- the date on the Notice of Decision
- the date you got the Notice of Decision
- your member identification number, which has 9 digits and is on the Notice of Decision
Say that you want an internal review.
It may be helpful to give reasons why you don’t agree with the decision. But meeting the deadline is more important than giving detailed reasons.
You can also include new information or documents that help show why you disagree with the decision.
A community legal clinic may be able to help you ask for an internal review.
3. Deliver your internal review request by the deadline
Sign and date your written request for an internal review. Make sure you keep a copy.
You can send your request by fax or mail. The address is on the Notice of Decision.
And, if your request is going to the local Ontario Disability Support Program (ODSP) office, you or someone else might be able to take it there.
Proving when you made your request
If you fax your letter, get a report from the fax machine to show the date the fax was sent.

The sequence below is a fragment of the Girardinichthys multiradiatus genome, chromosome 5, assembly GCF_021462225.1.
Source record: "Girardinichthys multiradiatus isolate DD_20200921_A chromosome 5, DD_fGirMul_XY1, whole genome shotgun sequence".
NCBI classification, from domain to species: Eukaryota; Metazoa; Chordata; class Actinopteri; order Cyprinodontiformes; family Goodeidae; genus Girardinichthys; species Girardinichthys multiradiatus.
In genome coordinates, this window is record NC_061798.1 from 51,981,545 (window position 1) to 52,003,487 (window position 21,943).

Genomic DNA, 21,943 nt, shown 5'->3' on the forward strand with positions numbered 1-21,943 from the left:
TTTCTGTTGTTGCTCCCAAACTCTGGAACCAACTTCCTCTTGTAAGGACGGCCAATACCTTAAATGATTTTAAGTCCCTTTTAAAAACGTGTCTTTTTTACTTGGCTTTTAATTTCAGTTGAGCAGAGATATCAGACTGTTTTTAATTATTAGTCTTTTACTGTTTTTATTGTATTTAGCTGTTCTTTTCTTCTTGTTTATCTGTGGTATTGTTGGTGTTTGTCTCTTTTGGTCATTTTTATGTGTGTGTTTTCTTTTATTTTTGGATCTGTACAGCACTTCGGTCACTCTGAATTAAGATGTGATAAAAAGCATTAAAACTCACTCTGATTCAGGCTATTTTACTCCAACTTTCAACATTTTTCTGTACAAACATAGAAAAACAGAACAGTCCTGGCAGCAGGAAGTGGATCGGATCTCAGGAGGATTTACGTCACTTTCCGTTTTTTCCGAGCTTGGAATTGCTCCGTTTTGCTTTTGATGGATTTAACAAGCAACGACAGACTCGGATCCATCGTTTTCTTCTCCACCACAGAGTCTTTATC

If you mail it, make a note of the date you put it in the mail.
If you take the letter to your local ODSP office, ask for a receipt to prove when you delivered it.
4. Take steps if you missed the deadline
If you miss the deadline, ask for an internal review as soon as you can.
Explain why your request is late and ask for more time.
Explaining why you missed the deadline
If you can show that you have a good reason, you might still get an internal review.
Here are some examples of good reasons for missing the deadline:
- You were in the hospital or in jail.
- You contacted a lawyer or legal clinic and were waiting to get legal advice from them.
- You have problems with reading or writing.
- The local ODSP office or the Disability Adjudication Unit mailed its decision and it took longer than 3 days to reach you.
5. Find out if you can appeal to the SBT, after asking for an internal review
But even if you can appeal to the SBT, you have to first ask for an internal review. See Step 2.